Sunday, August 9, 2015

From the Roaring Deep - An Anthology to Poseidon

Poseidon. Amphitrite. Nereus and the Nereids. Triton and Tethys.
Iris and the Graeae. Proteus and Styx
and Medusa.
 
They are of the sea, and more than the sea. They are the primordial ocean from which life arose, and which continues to sustain the world. They are the saltwater in our blood. They are storm and wind and tide and crashing waves. They are glorious beings of water and salt and light, avengers of injustice and providers of bounty. They are fathers and mothers and lovers. They are wrathful and exuberant, compassionate and wise, quixotic and impulsive and shrewd.
 
They are Powers most worthy of our devotion, our prayers, and our respect.
 
Hail Poseidon and the Spirits of the Sea!

Within the 266 pages of this devotional anthology to the Greek God of the Sea and all the other watery spirits, can be found an invocation (part of which appears below) as well as a rite that I wrote in honour of Poseidon which was performed on a public beach last year round a date that was allegedly considered to be sacred to Poseidon.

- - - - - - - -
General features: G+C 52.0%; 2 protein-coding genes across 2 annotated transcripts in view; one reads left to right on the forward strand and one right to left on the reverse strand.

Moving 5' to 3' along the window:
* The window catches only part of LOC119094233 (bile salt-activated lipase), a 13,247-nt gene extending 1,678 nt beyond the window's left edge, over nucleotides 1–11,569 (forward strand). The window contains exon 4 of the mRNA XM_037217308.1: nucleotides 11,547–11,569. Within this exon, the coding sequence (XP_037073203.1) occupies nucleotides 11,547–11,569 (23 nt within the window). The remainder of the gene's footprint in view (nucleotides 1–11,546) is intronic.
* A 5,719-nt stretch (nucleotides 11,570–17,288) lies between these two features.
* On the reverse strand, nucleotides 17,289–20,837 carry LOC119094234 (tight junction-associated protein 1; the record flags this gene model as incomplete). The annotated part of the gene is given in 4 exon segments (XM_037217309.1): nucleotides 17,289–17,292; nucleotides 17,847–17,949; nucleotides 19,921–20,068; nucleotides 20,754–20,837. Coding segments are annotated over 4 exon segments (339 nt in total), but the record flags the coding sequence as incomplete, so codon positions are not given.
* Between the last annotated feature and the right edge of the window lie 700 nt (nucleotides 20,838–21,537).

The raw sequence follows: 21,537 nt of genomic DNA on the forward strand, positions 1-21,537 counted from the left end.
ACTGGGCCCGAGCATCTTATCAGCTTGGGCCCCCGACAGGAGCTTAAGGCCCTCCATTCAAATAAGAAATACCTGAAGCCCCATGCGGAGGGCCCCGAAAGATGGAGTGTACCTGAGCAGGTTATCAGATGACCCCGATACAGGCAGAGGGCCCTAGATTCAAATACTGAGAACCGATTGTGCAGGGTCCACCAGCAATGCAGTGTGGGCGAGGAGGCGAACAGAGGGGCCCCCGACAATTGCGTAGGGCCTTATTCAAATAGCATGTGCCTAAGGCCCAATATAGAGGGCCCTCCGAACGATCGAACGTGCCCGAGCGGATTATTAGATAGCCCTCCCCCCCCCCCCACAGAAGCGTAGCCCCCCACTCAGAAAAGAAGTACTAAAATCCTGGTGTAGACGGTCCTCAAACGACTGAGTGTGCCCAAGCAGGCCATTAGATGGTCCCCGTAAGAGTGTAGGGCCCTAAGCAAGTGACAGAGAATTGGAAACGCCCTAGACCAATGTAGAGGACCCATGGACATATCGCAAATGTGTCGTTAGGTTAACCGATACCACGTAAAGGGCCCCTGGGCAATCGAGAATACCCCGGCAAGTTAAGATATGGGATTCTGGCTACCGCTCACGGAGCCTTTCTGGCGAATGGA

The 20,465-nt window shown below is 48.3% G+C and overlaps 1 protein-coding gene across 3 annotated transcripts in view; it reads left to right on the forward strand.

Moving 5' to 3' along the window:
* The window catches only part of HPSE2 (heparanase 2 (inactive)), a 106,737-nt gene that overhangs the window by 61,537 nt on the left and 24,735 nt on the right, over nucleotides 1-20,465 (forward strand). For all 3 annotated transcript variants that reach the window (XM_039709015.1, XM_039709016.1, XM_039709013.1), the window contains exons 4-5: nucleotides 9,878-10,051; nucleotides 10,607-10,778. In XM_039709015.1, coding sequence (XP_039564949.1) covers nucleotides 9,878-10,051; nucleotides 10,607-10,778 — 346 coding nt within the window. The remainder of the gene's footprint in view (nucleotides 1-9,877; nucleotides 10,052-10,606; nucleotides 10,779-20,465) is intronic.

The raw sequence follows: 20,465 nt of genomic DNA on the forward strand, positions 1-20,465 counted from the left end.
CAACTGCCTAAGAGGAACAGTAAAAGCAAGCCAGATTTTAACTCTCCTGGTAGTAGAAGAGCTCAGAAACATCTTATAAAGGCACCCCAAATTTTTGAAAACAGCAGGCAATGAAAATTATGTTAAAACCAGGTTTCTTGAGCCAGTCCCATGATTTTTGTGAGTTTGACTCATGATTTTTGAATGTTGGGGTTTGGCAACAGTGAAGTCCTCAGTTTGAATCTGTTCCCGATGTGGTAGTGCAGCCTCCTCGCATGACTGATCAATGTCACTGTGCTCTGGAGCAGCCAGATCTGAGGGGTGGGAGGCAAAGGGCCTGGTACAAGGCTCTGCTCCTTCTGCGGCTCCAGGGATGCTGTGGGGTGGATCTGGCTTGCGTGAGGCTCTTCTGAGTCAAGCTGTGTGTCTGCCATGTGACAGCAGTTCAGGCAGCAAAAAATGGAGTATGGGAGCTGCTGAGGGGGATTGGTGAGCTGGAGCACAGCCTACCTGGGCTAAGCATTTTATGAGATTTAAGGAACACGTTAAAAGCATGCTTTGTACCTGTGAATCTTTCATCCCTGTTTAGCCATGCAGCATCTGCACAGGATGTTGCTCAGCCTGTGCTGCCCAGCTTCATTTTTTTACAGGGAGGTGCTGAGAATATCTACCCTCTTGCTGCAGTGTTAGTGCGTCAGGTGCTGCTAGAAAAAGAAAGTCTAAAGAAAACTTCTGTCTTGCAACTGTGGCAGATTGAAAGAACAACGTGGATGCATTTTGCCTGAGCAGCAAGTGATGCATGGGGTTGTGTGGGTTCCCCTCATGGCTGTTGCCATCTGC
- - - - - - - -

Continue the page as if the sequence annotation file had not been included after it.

All hail to thee, Great Shaker of the Earth
You who Plato declared chose dominion over Atlantis
Was it you who caused the collapse of Knossos with your mighty trident?
Were you not content with your watery realms? Did you long for Zeus’s lofty abode or Hades darkened Underworld?
O, Creator of Islands, we know you are the greatest of all thine divine siblings.
All hail, Poseidon, Great Shaker of the Earth.
 
With there being a "rubbish island" somewhere in the Pacific Ocean at least the size of Texas  (some 700,000 square kilometres) that no one seems to care about, this rite was designed to call upon Poseidon and ask for his protection of all the creatures of the watery realms whose habitats were being polluted and lives placed in danger due to mankind's disregard and sheer laziness - this "out of mind out of sight" adage that we have allowing it to be okay to throw rubbish overboard so that it becomes someone else’s problem.  That “someone” is usually the marine inhabitants.  
 
This devotional that honours Poseidon and the spirits of the sea can be purchased from Bibliotheca Alexandrina.

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